Dragon Pendant

Historical period(s)
Eastern Zhou dynasty, 600-400 BCE
Medium
Jade
Dimensions
H x W x D: 2.4 x 5.8 x 0.2 cm (15/16 x 2 5/16 x 1/16 in)
Geography
China
Credit Line
Gift of Arthur M. Sackler
Collection
Arthur M. Sackler Gallery
Accession Number
S1987.643
On View Location
Currently not on view
Classification(s)
Jade, Jewelry and Ornament
Type

Jewelry

Keywords
carving, China, dragon, Eastern Zhou dynasty (770 - 221 BCE), WWII-era provenance
Provenance

1928 to 1929
Likely Discovered in tomb located in in Jincun, Honan Provence, China [1]

To 1948
Zhang Naiji (1899–1948), Shanghai, China then New York, NY [2]

1948 to around 1954
Zhang Mei Chien (1901–c.1955), New York, NY inherited upon her husband’s death [3]
Around 1954 to 1961
C. T. Loo Chinese Art, New York, NY likely purchased from Zhang Mei Chien in New York [4]

1961 to 1964
Frank Caro Chinese Art, New York, NY mode of acquisition unknown [5]

1964 to 1987
Arthur M. Sackler, New York, NY purchased from Frank Caro Chinese Art on August 27, 1964 in New York, NY [6]

From 1987
Arthur M. Sackler Gallery, Gift of Arthur M. Sackler on September 11, 1987 [7]

Notes:

[1] This object is one in a pendant set, once owned by Zhang Naiji (see note 2). The pendant’s pair, S1987.866 is noted as Chin ts’un (now known as Juncun), see: Archaic Chinese Jades: Special Exhibition (Philadelphia: The University Museum, February 1940), cat. 81. Several tombs near Chin ts’un (Jincun) in Western Honan were discovered in the summer of 1928 after heavy rain, when sinkholes began to emerge. Immediately upon discovery, the tombs were heavily scavenged by locals. Only two tombs were systematically excavated (See: William Charles White, Tombs of Old Lo-Yang: A Record of the Construction and Contents of a group of Royal Tombs at Chin-ts’un, probably dating to 550 bc. Shanghai: Kelly & Walsh Limited, 1934 and William Charles White, “China’s Cultural Heritage” in Transactions of the Royal Society of Canada vol. 37 (1943): 151).

[2] Zhang Naiji (also known as N.C. Chang) was a businessman, born to a prestigious family in Zhejiang that made their wealth in the silk and salt industries. He collected ancient Chinese art objects and Chinese coins. Zhang amassed his collection whilst living in Shanghai, before leaving for America in 1938, and acquired his objects onsite of archeological excavations (see: Alfred Salmony, Chinese Jade through the Wei Dynasty. New York: The Ronald Press Company, 1963: 115.).

Zhang lent his collection anonymously to Archaic Chinese Jades: Special Exhibition. We know his identity through letters housed in the Department of Archives, The University of Pennsylvania Museum of Archeology and Anthropology, Philadelphia, Pennsylvania (see: letter, C. T. Loo to Horace Jayne, 25 October 1939 and letter, from C. T. Loo to Horace Jayne, 16 December 1939), copies in FǀS COM provenance files. The exhibition was entirely organized by C. T. Loo & Company, New York. Letters exchanged between C. T. Loo and the director of The University Museum, Mr. Horace H.F. Jayne, reveal that Zhang Naiji owned the objects and C. T. Loo & Company had the collection on consignment (see: letter, from C. T. Loo to Horace Jayne, 28 May 1939 and letter, from C. T. Loo to Horace Jayne, 23 October 1940, copies on COM provenance files). C. T. Loo & Company kept the jade collection on consignment from 1940 through Zhang’s death in 1948, inventorying the pieces with a prefix “J” and labeling each item as “Chang Collection.” This object was inventoried as J-14b (see invoice cited in note 5).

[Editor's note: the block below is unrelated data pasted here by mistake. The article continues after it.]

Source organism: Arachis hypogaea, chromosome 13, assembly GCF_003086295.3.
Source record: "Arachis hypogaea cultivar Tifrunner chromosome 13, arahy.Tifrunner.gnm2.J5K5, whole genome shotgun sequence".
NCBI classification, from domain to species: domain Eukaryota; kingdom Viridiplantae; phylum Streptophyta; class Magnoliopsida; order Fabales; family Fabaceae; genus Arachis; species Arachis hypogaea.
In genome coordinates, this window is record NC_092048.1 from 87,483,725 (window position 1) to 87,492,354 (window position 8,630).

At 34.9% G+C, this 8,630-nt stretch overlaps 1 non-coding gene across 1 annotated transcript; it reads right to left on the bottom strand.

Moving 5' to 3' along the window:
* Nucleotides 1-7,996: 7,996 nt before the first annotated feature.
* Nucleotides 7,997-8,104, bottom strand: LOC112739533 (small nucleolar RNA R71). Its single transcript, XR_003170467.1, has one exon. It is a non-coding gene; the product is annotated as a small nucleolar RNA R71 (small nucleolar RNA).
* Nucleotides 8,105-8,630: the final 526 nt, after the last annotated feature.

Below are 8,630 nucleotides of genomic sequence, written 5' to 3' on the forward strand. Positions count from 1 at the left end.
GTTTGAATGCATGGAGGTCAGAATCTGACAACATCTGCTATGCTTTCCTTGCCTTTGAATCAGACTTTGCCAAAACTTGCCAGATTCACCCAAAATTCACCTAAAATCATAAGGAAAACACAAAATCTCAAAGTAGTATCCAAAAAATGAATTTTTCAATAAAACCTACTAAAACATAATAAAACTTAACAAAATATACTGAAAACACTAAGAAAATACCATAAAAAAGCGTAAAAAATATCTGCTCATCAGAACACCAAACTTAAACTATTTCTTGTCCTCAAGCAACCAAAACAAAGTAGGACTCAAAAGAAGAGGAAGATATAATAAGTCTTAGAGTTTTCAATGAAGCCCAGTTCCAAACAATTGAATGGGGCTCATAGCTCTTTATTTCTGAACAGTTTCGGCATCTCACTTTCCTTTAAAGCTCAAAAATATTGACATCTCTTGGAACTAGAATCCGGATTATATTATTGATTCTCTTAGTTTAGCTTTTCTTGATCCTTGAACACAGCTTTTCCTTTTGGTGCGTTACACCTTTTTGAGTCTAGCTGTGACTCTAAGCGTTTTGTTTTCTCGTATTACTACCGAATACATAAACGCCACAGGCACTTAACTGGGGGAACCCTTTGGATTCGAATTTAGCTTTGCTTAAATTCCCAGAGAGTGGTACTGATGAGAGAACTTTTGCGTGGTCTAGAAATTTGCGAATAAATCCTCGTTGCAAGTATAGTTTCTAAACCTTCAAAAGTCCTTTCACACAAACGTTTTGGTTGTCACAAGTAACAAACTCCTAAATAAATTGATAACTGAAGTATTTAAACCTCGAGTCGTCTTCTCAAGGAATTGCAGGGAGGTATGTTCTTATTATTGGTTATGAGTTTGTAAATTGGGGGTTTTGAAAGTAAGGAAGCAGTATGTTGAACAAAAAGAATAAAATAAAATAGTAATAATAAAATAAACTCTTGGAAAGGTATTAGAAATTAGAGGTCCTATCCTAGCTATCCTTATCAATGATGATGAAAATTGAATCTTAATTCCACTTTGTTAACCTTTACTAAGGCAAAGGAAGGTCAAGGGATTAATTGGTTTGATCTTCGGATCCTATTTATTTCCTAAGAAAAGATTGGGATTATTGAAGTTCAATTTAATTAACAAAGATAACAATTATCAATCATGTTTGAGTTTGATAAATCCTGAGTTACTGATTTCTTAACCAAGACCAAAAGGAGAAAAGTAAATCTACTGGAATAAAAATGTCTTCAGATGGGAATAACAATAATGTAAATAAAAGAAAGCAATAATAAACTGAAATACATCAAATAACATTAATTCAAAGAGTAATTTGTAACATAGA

[3] Zhang Mei Chien, Zhang Naiji’s wife, assumed ownership upon his death in 1948. She sold several pieces from her husband’s collection to J. T. Tai & Company in July 1954. It is unclear when Frank Caro, C. T. Loo’s associate and successor to C. T. Loo & Company, purchased items from Zhang Mei Chien.

[4] C. T. Loo, of C. T. Loo & Company, displayed Zhang’s jade collection in the 1940 Philadelphia exhibition (see note 1). On September 1, 1952, C. T. Loo’s associate, Frank Caro (1904-1980) took over daily operations of the New York business, operating at C. T. Loo Chinese Art. Loo continued to play a large role in the business, as he and Caro struck a deal in which profits made on Loo’s stock would be evenly divided and Loo would maintain the lease and rental payments on the company’s gallery space.

[5] See Frank Caro Chinese Art invoice addressed to Arthur M. Sackler, dated August 27, 1964, information provided by the Arthur M. Sackler Foundation, October 9, 2009, copy located in object file and in FǀS COM provenance files. In 1961, Loo and Caro’s agreement ended. C. T. Loo & Cie., Paris, France took control of C. T. Loo Chinese Art, New York’s stock that C. T. Loo had added to the inventory before his death in 1957. Frank Caro then opened Frank Caro Chinese Art. Caro acquired pieces from Loo’s original stock (the mode of acquisition is unknown).

[6] See note 5.

[7] Pursuant to the agreement between Arthur M. Sackler and the Smithsonian Institution, dated July 28, 1982, legal title of the donated objects was transferred to the Arthur M. Sackler Gallery on September 11, 1987.

Previous Owner(s)

Zhang Naiji 1899-1948
Frank Caro 1904-1980
Dr. Arthur M. Sackler 1913-1987
C.T. Loo & Company 1914-1948

Published References
  • C.T. Loo & Company, (Introduction) Lindsay Hughes Cooper. An Exhibition of Archaic Chinese Jades. Exh. cat. New York. pl. 50, 1.
Collection Area(s)
Chinese Art
Web Resources
Google Cultural Institute
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